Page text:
For years, Beijing has been the biggest arms supplier to Islamabad, with defense purchases as a key element of their close ties. Now, Russia is looking to make inroads into the Pakistani weapons market.
Russian news agency RIA Novosti reported on April 15 that Pakistan has expressed interest in making a huge purchase of Russian military hardware, citing comments from Konstantin Makienko, deputy director of the Moscow-based defense think tank Center for Analysis of Strategies and Technologies.
The total invoice could top $9 billion, according to Makienko, who added that Pakistan would likely purchase Russian heavy and medium fighter jets, medium and short-range air defense systems, combat helicopters, tanks, and warships.
Makienko named two types of Russian military hardware that would likely be on Islamabad’s shopping list: the new Russian fighter jet MiG-35 and the heavy transport helicopter Mi-26T2.
Pakistani authorities haven’t confirmed this planned purchase, nor have Pakistani media reported on it thus far.
But Makienko noted that given the low-competitive nature of the military market in Pakistan, which is dominated by China, Russia would likely receive extremely favorable terms on the purchase contracts.
He added that Pakistan has not made requests such as technology transfer or localization of production as terms for any purchases.
China supplied weapons worth over $6.4 billion to Pakistan from 2008 to 2018, making it Pakistan’s biggest supplier, according to data from the independent arms research institute SIPRI (Stockholm International Peace Research Institute), followed by the United States with $2.5 billion, and Italy with $471 million worth of weapons.
Currently, Chinese-made jets make up the bulk of Pakistan’s fleet of fighter jets: the Chengdu J-7, and JF-17 Thunder. The former was modeled after the Russian jet MiG-21, while the latter was developed jointly by the Pakistani state-owned aerospace company Pakistan Aeronautical Complex (PAC) and China’s state-owned Chengdu Aircraft Corp.
In 2016, one of the biggest arms deals between China and Pakistan was signed, with the sale of eight Chinese diesel-electric attack submarines manufactured by state-run China Shipbuilding Trading Corporation, to be delivered to the Pakistan Navy by 2028, according to Pakistan’s English-language newspaper The Express Tribune.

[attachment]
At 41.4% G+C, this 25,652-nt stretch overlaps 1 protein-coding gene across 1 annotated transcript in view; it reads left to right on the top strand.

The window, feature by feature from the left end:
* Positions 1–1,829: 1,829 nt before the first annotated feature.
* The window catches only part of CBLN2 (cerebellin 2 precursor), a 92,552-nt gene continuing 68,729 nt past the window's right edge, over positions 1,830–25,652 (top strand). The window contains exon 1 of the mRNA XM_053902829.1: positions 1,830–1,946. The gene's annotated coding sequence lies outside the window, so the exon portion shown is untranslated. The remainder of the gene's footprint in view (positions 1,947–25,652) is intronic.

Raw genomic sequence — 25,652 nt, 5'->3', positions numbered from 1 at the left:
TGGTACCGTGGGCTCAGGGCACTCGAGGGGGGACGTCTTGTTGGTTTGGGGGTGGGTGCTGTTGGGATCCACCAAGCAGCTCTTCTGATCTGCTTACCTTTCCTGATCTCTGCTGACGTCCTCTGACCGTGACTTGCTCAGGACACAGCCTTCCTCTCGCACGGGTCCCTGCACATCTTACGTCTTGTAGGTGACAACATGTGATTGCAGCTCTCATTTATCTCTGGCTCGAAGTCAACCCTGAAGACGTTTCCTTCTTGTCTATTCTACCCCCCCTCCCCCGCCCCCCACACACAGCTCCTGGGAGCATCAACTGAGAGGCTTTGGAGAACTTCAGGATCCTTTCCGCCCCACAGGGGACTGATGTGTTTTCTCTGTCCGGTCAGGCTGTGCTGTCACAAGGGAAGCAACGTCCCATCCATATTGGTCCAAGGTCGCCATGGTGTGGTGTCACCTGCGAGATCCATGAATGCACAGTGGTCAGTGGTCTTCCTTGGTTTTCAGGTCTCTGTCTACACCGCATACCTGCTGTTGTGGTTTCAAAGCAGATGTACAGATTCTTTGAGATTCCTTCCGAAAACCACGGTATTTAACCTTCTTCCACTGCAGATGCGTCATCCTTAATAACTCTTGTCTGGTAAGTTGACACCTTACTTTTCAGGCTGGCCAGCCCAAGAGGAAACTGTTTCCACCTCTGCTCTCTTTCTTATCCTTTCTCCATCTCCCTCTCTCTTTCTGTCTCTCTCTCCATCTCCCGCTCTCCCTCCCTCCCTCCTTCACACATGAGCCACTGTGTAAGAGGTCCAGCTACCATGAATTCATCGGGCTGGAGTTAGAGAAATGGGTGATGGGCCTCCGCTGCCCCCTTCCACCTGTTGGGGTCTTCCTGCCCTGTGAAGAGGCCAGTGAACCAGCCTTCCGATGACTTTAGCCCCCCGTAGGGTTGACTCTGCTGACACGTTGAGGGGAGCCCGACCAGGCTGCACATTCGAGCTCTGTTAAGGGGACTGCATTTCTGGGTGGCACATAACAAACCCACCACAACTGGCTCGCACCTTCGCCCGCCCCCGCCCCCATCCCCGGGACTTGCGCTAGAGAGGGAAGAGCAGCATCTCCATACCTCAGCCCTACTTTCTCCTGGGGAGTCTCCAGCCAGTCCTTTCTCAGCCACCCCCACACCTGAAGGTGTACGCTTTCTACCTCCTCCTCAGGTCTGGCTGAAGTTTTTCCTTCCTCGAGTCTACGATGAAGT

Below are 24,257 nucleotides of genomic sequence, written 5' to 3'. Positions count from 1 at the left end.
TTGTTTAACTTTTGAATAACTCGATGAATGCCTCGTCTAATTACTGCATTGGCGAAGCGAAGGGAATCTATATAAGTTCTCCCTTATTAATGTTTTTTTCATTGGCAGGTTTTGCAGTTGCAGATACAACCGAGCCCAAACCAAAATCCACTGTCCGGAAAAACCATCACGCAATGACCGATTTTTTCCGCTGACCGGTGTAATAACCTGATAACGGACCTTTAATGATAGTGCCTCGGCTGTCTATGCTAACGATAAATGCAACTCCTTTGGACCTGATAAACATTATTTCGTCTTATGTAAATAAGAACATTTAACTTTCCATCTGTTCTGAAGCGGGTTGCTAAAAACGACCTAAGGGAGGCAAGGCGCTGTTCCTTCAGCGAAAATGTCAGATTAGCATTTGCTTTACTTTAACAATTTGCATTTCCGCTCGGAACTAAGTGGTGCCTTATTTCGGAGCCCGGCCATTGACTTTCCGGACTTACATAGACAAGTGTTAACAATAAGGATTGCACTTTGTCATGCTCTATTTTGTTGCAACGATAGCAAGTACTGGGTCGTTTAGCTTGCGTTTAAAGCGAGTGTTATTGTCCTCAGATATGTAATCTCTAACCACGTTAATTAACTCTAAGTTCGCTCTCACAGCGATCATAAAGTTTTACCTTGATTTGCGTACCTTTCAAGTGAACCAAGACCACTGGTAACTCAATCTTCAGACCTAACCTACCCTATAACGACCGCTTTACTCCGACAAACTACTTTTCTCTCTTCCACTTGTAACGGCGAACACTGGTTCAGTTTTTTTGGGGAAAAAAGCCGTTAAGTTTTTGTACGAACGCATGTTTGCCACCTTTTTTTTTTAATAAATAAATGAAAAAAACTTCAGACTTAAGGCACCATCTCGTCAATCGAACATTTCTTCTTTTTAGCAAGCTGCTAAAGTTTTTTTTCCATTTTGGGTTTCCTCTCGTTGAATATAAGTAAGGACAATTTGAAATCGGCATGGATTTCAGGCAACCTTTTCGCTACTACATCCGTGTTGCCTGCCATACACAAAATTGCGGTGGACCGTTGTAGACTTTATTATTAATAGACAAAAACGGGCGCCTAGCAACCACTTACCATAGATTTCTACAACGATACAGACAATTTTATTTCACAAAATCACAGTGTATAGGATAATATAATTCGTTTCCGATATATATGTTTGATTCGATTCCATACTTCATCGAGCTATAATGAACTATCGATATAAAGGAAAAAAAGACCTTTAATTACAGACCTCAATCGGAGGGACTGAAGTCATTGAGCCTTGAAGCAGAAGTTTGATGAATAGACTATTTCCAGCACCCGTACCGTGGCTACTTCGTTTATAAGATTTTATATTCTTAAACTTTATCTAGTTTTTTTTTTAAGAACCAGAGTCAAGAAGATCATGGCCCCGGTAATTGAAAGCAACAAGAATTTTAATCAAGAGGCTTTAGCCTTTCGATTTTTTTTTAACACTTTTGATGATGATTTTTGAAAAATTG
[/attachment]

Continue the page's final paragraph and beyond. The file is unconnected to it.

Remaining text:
Aside from arms sales, there have been other recent signs that Russia and Pakistan plan to enhance their military ties.
On March 24, Russia’s Federal News Agency (FAN) reported comments by Pakistani Major General Asif Ghafoor about expanding defense cooperation between Moscow and Islamabad. Ghafoor said that there could be more military contracts between the two countries, as Pakistan had just received its orders of Russian attack helicopters Mi-35, a purchase made in 2015.
A week later, on March 30, unnamed senior officials at Pakistan’s foreign ministry told local English-language daily newspaper The Nation that Islamabad and Moscow had agreed to exchange high-level visits more frequently, with defense being the main component of growing ties between the two countries.
Russia and China are competing for customers for their military equipment worldwide. Russian news agency TASS, in an editorial published on March 29, noted that China was a market competitor in the sale of submarines, citing the case of Thailand’s navy choosing to buy submarines from China over shipbuilders in Russia, South Korea, and Germany.
Thailand’s English-language daily The Nation, reported in March 2017 that Thai Prime Minister Prayut Chan-o-cha confirmed the purchase of three submarines from China—but that the country only paid for two, since the third one would be a “free gift.”
In September 2018, South China Morning Post reported that Thailand dropped the number of submarines purchased to one, after local politicians opposed the deal for its high financial burden.
TASS stated that China’s state-run China Shipbuilding Industry Corp. (CSIC) recently announced that at least eight countries were interested in buying its submarines, including Algeria, Cuba, and Venezuela—news that “is unlikely to be joyful for Russian shipbuilders.”